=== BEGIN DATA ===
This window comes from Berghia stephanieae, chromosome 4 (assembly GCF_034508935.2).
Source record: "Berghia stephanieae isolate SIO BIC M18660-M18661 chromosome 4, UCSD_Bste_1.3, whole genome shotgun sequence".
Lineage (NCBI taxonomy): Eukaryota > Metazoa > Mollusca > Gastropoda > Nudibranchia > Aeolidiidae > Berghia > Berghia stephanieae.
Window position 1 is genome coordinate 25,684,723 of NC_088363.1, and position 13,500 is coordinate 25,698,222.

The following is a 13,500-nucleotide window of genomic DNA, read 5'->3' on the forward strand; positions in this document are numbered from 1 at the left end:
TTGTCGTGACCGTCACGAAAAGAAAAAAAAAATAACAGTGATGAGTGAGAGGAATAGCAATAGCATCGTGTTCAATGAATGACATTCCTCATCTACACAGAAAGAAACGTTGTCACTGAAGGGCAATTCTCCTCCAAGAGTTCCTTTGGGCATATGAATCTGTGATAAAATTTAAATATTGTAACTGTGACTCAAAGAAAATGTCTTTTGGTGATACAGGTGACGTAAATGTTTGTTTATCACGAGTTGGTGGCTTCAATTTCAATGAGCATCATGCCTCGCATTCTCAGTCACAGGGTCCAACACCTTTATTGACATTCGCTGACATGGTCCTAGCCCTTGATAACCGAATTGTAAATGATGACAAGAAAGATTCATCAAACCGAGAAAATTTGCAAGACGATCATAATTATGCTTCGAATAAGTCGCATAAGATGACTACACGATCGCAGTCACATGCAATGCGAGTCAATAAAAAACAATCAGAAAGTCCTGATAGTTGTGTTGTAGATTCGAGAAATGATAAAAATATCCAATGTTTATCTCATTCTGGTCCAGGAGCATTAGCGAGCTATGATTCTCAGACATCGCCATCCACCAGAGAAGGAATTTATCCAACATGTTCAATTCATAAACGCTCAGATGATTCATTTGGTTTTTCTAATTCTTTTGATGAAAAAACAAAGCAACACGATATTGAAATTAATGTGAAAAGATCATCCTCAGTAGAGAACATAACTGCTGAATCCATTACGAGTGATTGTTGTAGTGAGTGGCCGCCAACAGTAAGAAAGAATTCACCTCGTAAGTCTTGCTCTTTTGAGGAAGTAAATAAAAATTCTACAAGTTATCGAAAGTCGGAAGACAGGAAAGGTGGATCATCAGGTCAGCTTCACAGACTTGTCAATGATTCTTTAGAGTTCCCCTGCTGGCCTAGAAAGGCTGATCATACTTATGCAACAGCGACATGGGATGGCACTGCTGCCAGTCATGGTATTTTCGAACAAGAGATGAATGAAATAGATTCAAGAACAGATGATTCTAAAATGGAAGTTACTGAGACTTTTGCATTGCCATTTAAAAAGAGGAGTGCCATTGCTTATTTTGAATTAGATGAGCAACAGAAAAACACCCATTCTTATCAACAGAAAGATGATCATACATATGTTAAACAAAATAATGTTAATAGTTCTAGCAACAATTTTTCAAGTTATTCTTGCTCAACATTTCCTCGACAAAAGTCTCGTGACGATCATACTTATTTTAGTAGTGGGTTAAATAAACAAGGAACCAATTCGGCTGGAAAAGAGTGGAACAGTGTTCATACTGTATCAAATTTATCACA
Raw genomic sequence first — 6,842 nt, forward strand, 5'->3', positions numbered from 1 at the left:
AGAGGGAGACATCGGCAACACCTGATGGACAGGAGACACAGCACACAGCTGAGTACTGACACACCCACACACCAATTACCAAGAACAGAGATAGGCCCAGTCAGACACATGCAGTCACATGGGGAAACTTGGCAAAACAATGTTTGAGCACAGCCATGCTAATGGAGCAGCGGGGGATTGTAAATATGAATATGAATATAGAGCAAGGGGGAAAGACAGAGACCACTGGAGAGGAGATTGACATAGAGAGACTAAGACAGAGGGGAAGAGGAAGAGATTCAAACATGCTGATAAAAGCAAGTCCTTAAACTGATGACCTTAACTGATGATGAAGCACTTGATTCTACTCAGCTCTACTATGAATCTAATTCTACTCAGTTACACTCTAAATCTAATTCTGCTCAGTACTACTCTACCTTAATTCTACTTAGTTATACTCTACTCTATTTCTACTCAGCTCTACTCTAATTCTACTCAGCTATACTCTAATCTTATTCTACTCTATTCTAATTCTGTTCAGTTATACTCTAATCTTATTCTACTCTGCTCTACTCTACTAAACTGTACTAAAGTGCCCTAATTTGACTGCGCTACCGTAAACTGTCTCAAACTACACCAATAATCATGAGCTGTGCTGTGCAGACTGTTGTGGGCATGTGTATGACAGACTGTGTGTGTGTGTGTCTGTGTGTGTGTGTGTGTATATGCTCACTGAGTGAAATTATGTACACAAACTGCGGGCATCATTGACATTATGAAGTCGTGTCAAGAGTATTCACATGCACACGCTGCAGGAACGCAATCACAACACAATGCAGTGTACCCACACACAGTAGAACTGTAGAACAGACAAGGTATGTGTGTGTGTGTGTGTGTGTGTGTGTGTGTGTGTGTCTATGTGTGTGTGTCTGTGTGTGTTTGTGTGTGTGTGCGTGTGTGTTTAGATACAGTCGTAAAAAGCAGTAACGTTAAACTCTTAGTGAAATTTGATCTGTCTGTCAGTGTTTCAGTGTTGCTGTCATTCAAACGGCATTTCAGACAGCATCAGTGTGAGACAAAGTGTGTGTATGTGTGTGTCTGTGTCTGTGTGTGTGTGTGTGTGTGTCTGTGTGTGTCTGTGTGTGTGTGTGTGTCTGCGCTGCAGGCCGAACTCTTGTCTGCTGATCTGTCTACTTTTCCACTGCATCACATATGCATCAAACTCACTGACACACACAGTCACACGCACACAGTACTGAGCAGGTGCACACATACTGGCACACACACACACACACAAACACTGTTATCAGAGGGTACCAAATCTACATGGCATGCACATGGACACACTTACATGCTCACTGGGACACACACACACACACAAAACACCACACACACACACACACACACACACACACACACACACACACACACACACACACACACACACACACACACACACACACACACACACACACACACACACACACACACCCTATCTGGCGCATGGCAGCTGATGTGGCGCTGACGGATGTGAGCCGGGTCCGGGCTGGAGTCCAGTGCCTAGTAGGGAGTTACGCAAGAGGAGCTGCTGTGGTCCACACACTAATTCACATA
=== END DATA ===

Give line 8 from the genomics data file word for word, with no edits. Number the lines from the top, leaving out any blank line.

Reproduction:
AGAGGGAGACATCGGCAACACCTGATGGACAGGAGACACAGCACACAGCTGAGTACTGACACACCCACACACCAATTACCAAGAACAGAGATAGGCCCAGTCAGACACATGCAGTCACATGGGGAAACTTGGCAAAACAATGTTTGAGCACAGCCATGCTAATGGAGCAGCGGGGGATTGTAAATATGAATATGAATATAGAGCAAGGGGGAAAGACAGAGACCACTGGAGAGGAGATTGACATAGAGAGACTAAGACAGAGGGGAAGAGGAAGAGATTCAAACATGCTGATAAAAGCAAGTCCTTAAACTGATGACCTTAACTGATGATGAAGCACTTGATTCTACTCAGCTCTACTATGAATCTAATTCTACTCAGTTACACTCTAAATCTAATTCTGCTCAGTACTACTCTACCTTAATTCTACTTAGTTATACTCTACTCTATTTCTACTCAGCTCTACTCTAATTCTACTCAGCTATACTCTAATCTTATTCTACTCTATTCTAATTCTGTTCAGTTATACTCTAATCTTATTCTACTCTGCTCTACTCTACTAAACTGTACTAAAGTGCCCTAATTTGACTGCGCTACCGTAAACTGTCTCAAACTACACCAATAATCATGAGCTGTGCTGTGCAGACTGTTGTGGGCATGTGTATGACAGACTGTGTGTGTGTGTGTCTGTGTGTGTGTGTGTGTATATGCTCACTGAGTGAAATTATGTACACAAACTGCGGGCATCATTGACATTATGAAGTCGTGTCAAGAGTATTCACATGCACACGCTGCAGGAACGCAATCACAACACAATGCAGTGTACCCACACACAGTAGAACTGTAGAACAGACAAGGTATGTGTGTGTGTGTGTGTGTGTGTGTGTGTGTGTGTGTCTATGTGTGTGTGTCTGTGTGTGTTTGTGTGTGTGTGCGTGTGTGTTTAGATACAGTCGTAAAAAGCAGTAACGTTAAACTCTTAGTGAAATTTGATCTGTCTGTCAGTGTTTCAGTGTTGCTGTCATTCAAACGGCATTTCAGACAGCATCAGTGTGAGACAAAGTGTGTGTATGTGTGTGTCTGTGTCTGTGTGTGTGTGTGTGTGTGTCTGTGTGTGTCTGTGTGTGTGTGTGTGTCTGCGCTGCAGGCCGAACTCTTGTCTGCTGATCTGTCTACTTTTCCACTGCATCACATATGCATCAAACTCACTGACACACACAGTCACACGCACACAGTACTGAGCAGGTGCACACATACTGGCACACACACACACACACAAACACTGTTATCAGAGGGTACCAAATCTACATGGCATGCACATGGACACACTTACATGCTCACTGGGACACACACACACACACAAAACACCACACACACACACACACACACACACACACACACACACACACACACACACACACACACACACACACACACACACACACACACACACACACACACACACACACACACCCTATCTGGCGCATGGCAGCTGATGTGGCGCTGACGGATGTGAGCCGGGTCCGGGCTGGAGTCCAGTGCCTAGTAGGGAGTTACGCAAGAGGAGCTGCTGTGGTCCACACACTAATTCACATA